The Daily Gamecock

Student Health spreads stalking awareness

Sexual Assault and Violence Prevention informs students of crime

The month of January is not only the start of a new year; it’s also National Stalking Awareness month.

The Student Health Services Sexual Assault and Violence Intervention & Prevention (SA/VIP) held a stalking awareness fair Wednesday afternoon on the second floor lobby of the Russell House to inform students about the dangers of stalking and to inform them about the proper actions to take if they think they’ve been a victim of stalking.

Students were able to stop by the stalking awareness table for cookies and an assortment of colorful, informational pamphlets.

“A lot of people don’t realize they are being stalked until it is too late,” said Michelle Eichelberger, the interpersonal violence program coordinator. “Most people don’t realize the elements of stalking; stalking is not just someone following you. Cyberbullying and identity theft can be forms of stalking as well.”

Thirteen percent of college women are stalked each academic year, and 30.3 percent of stalking incidents go unreported, according to The National Center for Victims of Crime-Stalking Resource Center.

“The earlier you establish a pattern, the better,” Eichelberger said. “Making a document with SAVIP can be the first step.”

It takes two separate documented incidents to file for a restraining order, but victims don’t have to go to the police to take the first step — SAVIP is available for students 24 hours a day and can assist a student in taking the proper steps to stop stalking. The office can also help students with risk reduction steps.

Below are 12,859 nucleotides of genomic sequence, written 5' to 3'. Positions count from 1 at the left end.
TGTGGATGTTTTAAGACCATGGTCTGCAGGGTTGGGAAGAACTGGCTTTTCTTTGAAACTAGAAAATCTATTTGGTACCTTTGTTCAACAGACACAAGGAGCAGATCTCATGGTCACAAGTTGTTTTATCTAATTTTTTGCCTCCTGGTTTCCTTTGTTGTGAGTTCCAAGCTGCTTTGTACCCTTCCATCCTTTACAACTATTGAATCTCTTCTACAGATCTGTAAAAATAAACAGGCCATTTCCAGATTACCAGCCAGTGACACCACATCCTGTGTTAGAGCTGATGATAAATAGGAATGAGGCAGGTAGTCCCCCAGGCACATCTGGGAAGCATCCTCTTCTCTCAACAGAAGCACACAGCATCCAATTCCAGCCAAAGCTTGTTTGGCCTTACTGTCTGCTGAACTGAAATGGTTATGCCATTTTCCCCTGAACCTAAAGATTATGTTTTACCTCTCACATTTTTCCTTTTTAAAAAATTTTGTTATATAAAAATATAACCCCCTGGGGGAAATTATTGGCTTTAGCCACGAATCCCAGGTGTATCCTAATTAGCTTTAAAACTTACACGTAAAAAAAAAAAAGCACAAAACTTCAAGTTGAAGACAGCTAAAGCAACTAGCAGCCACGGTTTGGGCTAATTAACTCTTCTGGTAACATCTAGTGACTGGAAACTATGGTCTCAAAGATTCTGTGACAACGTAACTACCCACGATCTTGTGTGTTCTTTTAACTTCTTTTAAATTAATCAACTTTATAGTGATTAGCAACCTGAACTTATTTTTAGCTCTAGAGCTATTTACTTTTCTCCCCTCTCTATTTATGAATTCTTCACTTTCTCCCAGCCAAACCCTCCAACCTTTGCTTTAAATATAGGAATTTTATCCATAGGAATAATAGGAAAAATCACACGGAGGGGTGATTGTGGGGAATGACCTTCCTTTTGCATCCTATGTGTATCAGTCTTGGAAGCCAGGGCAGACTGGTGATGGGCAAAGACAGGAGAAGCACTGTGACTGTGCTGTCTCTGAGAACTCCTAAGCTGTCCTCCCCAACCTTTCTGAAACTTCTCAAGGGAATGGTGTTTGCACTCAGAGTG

“The Student Health Services Sexual Assault and Violence Intervention & Prevention Office offers advocacy services for students that have been victims of relationship violence or stalking and harassment. We have campaigns, support, information and resources available to students about all forms of violence,” SAVIP Assistant Director Stephanie Hinton said.

Her office has teamed up with the USC Department of Law Enforcement and Safety to offer students a free four-hour long self-defense class. The next available classes will be held on Jan. 27, March 30 and April 9, but classes are limited to 15 participants, so registering beforehand with Student Health Services is required.

Other programs that assist students with relationship violence are the Sexual Health Awareness and Rape Education (SHARE) peer educators, which helps increase community knowledge about sexual assault and other issues.

Another, Changing Carolina, is a group of male students that seek to end interpersonal violence.

“The stalking awareness fair is all part of Stand Up Carolina; we want students to stand up and speak out against all forms of violence,” Hinton said. “It doesn’t require much, it could just mean checking on someone.”